Australia's reputation as a world leader in HIV/AIDS treatment is at risk due to the failure of the Australian government to fund a key diagnostic test, the National Association of People Living with HIV/AIDS (NAPWHA) has warned.
Resistance testing, which enables doctors to identify which anti-HIV drugs will work best and which will not work, is now a standard part of HIV care in most developed countries. But the Medicare Benefits Advisory Committee has refused to give Australian doctors access to it, despite receiving several submissions from NAPWHA and the Australasian Society for HIV Medicine (ASHMAustralasian Society for HIV Medicine. The peak Australasian organisation representing the medical and health sector in HIV/AIDS and related areas. ).
"Being chosen as the host country for the 2007 International AIDS Society Conference is a great honour to Australia and a reflection of our country's standing in the global medical community," said NAPWHA Treatments Convenor Bill Whittaker. "But unless we get access to resistance testing to enable us to maximise the benefit from HIV drugs we risk being stuck in the past."
For people living with HIV/AIDS, avoiding the development of drug-resistantHIV which has mutated and is less susceptible to the effects of one or more anti-HIV drugs is said to be resistant. viral strains is vitally important. HIV mutates quickly and if resistance develops the consequences for the individual can be catastrophic. Resistance testing can identify drugs to which the individual is unlikely to respond, and those which are likely to be responsive. This saves time, money and – for the patient – the heartache of failing treatments. Since their development in the late 1990s, these tests have become part of the standard of care for people with HIV in almost all developed countries, including the US, UK and Europe – but not Australia.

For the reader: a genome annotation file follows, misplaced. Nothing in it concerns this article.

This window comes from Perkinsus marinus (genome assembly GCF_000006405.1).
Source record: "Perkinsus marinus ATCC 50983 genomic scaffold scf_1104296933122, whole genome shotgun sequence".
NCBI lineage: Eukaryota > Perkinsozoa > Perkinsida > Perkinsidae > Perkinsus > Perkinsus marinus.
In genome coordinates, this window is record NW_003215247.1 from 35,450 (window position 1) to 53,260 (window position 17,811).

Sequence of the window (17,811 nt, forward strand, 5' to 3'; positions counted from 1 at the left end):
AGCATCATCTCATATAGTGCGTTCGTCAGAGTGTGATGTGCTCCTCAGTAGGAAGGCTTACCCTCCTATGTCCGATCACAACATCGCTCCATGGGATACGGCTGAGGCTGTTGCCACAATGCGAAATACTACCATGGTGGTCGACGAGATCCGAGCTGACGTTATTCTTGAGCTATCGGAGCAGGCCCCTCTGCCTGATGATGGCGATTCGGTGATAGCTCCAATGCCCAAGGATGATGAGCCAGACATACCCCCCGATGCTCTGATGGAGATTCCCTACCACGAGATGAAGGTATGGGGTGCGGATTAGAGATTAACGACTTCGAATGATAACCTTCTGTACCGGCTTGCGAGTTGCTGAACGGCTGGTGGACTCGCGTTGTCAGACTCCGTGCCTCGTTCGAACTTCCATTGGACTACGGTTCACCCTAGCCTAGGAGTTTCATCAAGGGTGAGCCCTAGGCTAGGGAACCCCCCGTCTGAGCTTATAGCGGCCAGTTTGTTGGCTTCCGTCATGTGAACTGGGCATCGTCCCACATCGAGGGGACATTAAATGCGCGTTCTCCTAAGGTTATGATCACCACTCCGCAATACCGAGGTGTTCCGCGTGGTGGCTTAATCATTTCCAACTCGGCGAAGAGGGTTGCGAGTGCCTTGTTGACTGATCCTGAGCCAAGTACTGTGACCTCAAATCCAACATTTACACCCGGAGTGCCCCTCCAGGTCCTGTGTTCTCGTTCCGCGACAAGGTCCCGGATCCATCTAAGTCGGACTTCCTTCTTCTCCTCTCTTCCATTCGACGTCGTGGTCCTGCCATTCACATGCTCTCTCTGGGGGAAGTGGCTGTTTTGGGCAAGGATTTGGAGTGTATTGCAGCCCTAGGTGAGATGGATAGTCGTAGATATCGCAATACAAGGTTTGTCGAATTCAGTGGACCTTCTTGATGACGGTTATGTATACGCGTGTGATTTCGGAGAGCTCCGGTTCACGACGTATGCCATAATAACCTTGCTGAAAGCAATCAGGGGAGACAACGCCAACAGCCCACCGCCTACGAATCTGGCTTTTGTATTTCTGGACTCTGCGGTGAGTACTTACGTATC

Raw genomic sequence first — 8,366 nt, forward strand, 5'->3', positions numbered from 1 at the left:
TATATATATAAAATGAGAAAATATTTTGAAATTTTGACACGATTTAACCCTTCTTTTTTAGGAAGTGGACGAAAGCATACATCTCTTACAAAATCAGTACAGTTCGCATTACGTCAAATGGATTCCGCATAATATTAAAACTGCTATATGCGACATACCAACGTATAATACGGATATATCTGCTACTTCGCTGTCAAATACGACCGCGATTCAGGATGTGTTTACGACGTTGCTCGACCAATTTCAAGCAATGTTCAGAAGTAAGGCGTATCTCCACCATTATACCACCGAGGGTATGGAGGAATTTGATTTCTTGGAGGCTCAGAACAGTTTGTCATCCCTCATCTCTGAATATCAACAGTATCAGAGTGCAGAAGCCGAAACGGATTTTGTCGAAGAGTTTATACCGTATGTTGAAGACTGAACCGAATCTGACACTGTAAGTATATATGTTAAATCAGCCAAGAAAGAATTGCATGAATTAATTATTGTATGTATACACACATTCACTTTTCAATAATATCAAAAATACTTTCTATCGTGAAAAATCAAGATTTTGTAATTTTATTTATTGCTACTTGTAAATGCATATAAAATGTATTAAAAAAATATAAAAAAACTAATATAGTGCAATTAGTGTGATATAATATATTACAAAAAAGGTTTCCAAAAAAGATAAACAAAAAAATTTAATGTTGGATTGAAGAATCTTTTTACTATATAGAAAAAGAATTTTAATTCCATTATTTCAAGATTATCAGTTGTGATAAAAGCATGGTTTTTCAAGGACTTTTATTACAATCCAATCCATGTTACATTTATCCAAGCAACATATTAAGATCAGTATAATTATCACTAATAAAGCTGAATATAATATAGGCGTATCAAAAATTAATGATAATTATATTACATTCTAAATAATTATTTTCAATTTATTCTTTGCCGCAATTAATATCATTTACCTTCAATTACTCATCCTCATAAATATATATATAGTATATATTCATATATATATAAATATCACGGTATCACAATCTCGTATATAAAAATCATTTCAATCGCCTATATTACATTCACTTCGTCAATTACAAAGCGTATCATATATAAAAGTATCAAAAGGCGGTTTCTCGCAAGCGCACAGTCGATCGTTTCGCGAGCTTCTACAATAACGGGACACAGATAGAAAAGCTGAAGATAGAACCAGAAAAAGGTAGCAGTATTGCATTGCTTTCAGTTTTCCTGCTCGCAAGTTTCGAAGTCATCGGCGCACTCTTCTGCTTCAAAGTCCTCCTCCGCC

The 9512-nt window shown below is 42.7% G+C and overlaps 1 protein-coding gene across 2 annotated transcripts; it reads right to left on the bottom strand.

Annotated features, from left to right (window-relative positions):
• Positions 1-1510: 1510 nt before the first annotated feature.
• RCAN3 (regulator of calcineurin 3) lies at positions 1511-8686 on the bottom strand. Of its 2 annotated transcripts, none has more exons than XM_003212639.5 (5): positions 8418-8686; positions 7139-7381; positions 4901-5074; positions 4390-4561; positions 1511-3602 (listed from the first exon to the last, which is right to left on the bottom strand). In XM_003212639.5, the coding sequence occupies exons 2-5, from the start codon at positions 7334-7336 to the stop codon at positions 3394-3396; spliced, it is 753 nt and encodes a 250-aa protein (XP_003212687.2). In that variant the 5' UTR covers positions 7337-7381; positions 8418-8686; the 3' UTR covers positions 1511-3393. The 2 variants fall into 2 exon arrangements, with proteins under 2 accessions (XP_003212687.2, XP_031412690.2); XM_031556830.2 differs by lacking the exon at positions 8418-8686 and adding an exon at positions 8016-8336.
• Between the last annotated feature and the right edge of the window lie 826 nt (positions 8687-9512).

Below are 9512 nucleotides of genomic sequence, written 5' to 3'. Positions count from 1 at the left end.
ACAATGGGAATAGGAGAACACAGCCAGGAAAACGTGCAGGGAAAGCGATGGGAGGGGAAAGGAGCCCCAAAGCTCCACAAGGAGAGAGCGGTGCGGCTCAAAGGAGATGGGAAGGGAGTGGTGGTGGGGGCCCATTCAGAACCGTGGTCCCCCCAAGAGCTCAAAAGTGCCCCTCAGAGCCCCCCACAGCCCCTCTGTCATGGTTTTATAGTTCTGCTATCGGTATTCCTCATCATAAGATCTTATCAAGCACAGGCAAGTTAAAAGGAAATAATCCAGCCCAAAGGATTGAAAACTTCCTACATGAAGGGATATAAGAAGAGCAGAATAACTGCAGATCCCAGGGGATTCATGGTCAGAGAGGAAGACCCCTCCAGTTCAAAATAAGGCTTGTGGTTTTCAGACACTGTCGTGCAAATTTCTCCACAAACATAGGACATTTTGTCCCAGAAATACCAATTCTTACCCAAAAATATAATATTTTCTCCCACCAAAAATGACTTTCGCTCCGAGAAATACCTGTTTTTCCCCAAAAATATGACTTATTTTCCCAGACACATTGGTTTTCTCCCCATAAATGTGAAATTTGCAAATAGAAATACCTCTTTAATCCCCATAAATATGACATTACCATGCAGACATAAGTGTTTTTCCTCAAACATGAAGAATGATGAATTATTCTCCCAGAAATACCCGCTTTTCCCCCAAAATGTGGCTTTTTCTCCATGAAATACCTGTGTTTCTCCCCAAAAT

"At present, doctors who need access to resistance testing have to apply to their state hospitals to fund the test," explained Whittaker. "This situation means that the availability of the test depends on what state you live in and the willingness of state health departments to foot the bill. Fortunately many states have been doing so on a limited basis, but it's time for the cost-shifting to end and for HIV resistance testing – like thousands of other diagnostic tests – to be funded by Medicare."
Whittaker stressed the fact that the cost to the public purse would not be great. "The tests cost only a few hundred dollars and typically need to be performed only once every few years at most per patient. On the contrary, we believe these tests actually save money by identifying drugs which are unlikely to work for an individual patient."
"Without resistance testing, Australian doctors will have to rely on educated guesswork to determine which drugs they prescribe, as they did before these tests were developed. Until these tests are given Medicare funding, Australia is stuck with an out-of-date approach to treatment – and one which will cost both money and lives in the long run."